Wednesday, January 29, 2014

Tea madness: three things a tea drinker would never do (that I did)

In the past I've shyed away from sharing my deepest, darkest tea drinking secrets, the exploration of tea drinking that some could see as abomination.  But here goes.

Mixing teas:

It's a subject that comes up sometimes, people mixing different types of teas that don't necessarily go together.  Gary Robson mentioned trying out pu'er mixed with oolong in a blog entry, and more recently Robert Godden talked of trying a blend of Australian and Indian teas to celebrate shared national days (that was the whole idea, nothing more to link to, but Australian tea sounds interesting).  Of course some mainstream tea companies are blending in fruits and caramels and whatever else, like this David's Tea page of chocolate teas--crazy, but that's a different thing.

Gary's post inspired me to try it out, it just took awhile to get to it.  I should preface this by saying there is no need to take this in a scandalous direction, potentially ruining a rare and expensive tea that deserves more respect.  There are more common grades of tea to be tampered with, some of which I've inherited from my wife, even in the form of tea bags, which I somehow generally never get around to drinking.  After a test run or two maybe blending really good teas would be in order.

Back to the point, I tried mixing a high-mountain oolong from Taiwan with a Darjeeling.  It seemed like the teas would brew and balance better if I started the oolong steeping first, to let it open up, and then added less Darjeeling than oolong to let those more pronounced flavors not overwhelm the oolong flavor base.

I was surprised that it worked.  Somehow the two teas seemed to settle together into one continuous flavor profile, with rich, smooth, slightly vegetal undertones supplied by the oolong and high-notes of fruit and earth coming in from the Darjeeling.  Of course there was almost no astringency in the resulting blend.  The mix even seemed to work in later infusions, another surprise.

I tried a similar blend again, this time with a Chinese oolong, and a more even proportion of the two teas.  It totally didn't work.  Somehow the stronger Darjeeling clashed with the oolong, throwing the mix out of balance, with a discord of high-end tastes overwhelming the base.

I personally wouldn't drink odd tea blends regularly but it was interesting as an experiment.  In some context it might make even more sense, for example to make an interesting version of iced tea (but adding ice to tea is too crazy even for this blog entry).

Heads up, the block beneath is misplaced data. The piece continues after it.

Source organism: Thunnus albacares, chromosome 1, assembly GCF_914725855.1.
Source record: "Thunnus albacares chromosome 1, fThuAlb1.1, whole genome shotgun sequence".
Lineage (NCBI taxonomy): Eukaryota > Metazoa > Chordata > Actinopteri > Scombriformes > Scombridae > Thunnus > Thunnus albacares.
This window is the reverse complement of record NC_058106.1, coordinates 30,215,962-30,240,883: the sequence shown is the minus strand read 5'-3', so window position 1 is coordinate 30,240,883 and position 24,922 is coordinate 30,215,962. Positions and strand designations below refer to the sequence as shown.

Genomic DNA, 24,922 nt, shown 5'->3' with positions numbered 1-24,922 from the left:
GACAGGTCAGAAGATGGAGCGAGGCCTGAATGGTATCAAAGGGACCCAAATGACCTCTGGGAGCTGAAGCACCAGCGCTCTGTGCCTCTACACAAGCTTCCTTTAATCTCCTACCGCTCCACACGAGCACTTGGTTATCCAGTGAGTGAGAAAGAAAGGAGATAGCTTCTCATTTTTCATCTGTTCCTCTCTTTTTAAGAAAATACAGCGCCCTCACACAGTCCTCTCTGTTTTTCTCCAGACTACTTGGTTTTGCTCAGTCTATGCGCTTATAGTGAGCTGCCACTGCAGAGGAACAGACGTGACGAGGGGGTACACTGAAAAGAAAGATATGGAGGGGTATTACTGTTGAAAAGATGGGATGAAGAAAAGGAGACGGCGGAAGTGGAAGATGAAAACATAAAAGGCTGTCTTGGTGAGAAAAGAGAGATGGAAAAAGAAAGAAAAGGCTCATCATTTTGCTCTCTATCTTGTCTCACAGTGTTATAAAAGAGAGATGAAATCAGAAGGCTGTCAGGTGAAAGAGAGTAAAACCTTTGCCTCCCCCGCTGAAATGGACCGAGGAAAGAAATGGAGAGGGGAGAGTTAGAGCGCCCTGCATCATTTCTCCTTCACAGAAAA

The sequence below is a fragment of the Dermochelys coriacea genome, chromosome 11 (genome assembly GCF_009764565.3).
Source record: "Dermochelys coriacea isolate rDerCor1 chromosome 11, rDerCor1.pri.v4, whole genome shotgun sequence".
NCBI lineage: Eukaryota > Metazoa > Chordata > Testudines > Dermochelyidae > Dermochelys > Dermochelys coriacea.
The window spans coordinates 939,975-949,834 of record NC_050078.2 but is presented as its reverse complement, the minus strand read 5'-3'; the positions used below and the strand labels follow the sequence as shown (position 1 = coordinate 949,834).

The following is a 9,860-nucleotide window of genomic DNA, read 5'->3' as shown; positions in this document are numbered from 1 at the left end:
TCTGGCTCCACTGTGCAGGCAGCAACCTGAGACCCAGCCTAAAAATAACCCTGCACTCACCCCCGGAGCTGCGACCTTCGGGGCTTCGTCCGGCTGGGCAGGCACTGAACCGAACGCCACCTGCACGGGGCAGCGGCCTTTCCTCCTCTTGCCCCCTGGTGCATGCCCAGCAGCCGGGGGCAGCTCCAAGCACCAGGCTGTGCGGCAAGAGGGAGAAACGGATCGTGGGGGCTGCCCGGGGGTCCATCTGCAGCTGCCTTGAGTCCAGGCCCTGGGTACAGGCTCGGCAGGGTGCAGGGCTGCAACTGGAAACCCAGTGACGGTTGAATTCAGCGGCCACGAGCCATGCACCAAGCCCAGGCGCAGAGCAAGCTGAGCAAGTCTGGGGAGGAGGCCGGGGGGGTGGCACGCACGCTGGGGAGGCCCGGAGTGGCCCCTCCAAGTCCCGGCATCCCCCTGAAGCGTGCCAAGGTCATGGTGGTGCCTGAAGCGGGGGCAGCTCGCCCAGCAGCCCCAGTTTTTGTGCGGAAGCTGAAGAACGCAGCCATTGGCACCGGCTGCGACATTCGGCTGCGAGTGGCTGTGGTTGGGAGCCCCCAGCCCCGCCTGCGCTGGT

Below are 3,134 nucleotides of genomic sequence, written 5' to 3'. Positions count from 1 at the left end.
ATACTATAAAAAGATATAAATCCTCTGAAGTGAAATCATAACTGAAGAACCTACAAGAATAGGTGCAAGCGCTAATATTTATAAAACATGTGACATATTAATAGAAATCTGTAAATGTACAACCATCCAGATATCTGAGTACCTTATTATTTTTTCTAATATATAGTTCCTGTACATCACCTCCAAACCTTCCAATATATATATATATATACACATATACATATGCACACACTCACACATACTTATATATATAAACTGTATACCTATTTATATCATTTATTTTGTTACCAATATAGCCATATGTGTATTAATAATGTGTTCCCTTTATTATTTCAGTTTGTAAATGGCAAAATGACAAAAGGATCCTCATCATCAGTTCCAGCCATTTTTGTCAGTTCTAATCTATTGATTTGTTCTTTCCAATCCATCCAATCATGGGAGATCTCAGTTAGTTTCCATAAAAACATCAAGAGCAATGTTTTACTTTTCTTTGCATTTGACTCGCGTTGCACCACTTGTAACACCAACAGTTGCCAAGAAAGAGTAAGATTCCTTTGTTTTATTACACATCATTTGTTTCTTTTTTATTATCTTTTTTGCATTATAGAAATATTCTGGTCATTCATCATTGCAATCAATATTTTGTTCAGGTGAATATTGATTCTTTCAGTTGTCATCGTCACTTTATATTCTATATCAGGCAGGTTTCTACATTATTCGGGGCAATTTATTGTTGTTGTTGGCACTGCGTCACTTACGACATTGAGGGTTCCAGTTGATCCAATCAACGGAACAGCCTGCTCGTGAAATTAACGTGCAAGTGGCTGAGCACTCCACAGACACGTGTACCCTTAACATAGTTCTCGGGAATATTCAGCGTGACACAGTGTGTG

Adding chocolate to tea:

Very recently, after reviewing a few teas I referred to as having cocoa flavors, it occurred to me to check if real cocoa tasted just like that.  I had a few Hershey's kisses with a breakfast, along with drinking an oolong from Taiwan a friend gave me, and I mixed the last one into the last half the cup.

It turns out the tea flavor I was identifying "cocoa" is quite similar to actual cocoa (maybe no surprise there).  The addition sort of doesn't "work" since the milk and fats in the chocolate make a muddy mess of the tea, and it ended up tasting like some crazy blend of hot chocolate and tea.  It would probably work better with a darker chocolate, and maybe with a fruit and tea blend it would make more sense.  Or maybe if I just had some caramel to add, or a few marshmallows...

The ultimate frontier:

Recently I did the truly unthinkable and drank tea made from a low-end commercial tea bag.  I've had tea made from higher end tea prepared as tea bags a few times in the last half-year and that went well enough, and I've had good luck with a commercial grade loose product of Ceylon tea, but this is something else.  And I'll go on to review it.

It tasted like cheap tea.  It was actually a little strange getting the brewing right since in theory there is nothing to it; throw it in for as long as you like, mix in more sugar if you leave it longer.  I probably didn't go long enough first infusion to get the most out of adjusting for the tea being dust, and didn't account for using less tea than I ever do.  In this case I wasn't so concerned about not getting the perfect brew out of it.

It's interesting they added "single origin blend" on the box packaging; not sure how that works.
The tea wasn't necessarily bad, just the blending process combined out what was probably most interesting about it, and aging and grade issues diminished it the rest of the way.  At least it wasn't astringent, or bad in any other notable way, just not distinctive or good in any way.  The taste was balanced from blending, with a hint of the original interesting character, a faint wisp of orange / grape wisp flavor, but in general it was generic, might as well have been powdered.

I have been drinking some commercial loose tea from Ceylon (Sri Lanka), which runs a little astringent, and is nice with sugar and milk.  I almost think of it as a different thing than the other teas that I drink, a different type of beverage, but it's fine for a change sometimes.  I don't really have anything against tea bags, and someday I'd like to try "PG Tips" for hearing about it regularly, but in my experience higher grade tea bags are fine for getting through a pinch, like at a work seminar, but the ordinary grade doesn't usually do much for me.

When I visit my parents back "home" I really love the ritual of having a strong-brewed tea-bag-tea at night with them with milk and sugar. The visits are not so often; I'm on the opposite side of the world, and have a family of my own to look after, so easier for them to come here now. I suppose the taste isn't as important as the setting and the company, some quiet time together before sleep.

I've really taken up taking tea more seriously in the several years since that last visit there but I'm sure I would still really enjoy that tea break.  Of course I've since introduced them to better tea, so there is surely some loose oolong lying around to substitute, after checking again how I like the taste of Lipton.

Tuesday, January 28, 2014

May Zest Ruby review (black tea from Taiwan)

This post reviews an interesting type of tea, the May Zest "grade A" Ruby black tea, a premium level tea from Taiwan.

This cultivar is a hybrid developed by the Tea Research and Extension Station of Taiwan, also referred to as the TRES, # 18 in an ongoing series of newly developed plant strains.  As background, not so long ago I'd read more information on hybrid strain development in Taiwan in a Tea for Me guest post by Kevin Craig, and I'd previously reviewed May Zest's GABA teas in this post.  Kevin pointed out the tea type also goes by the name Red Jade.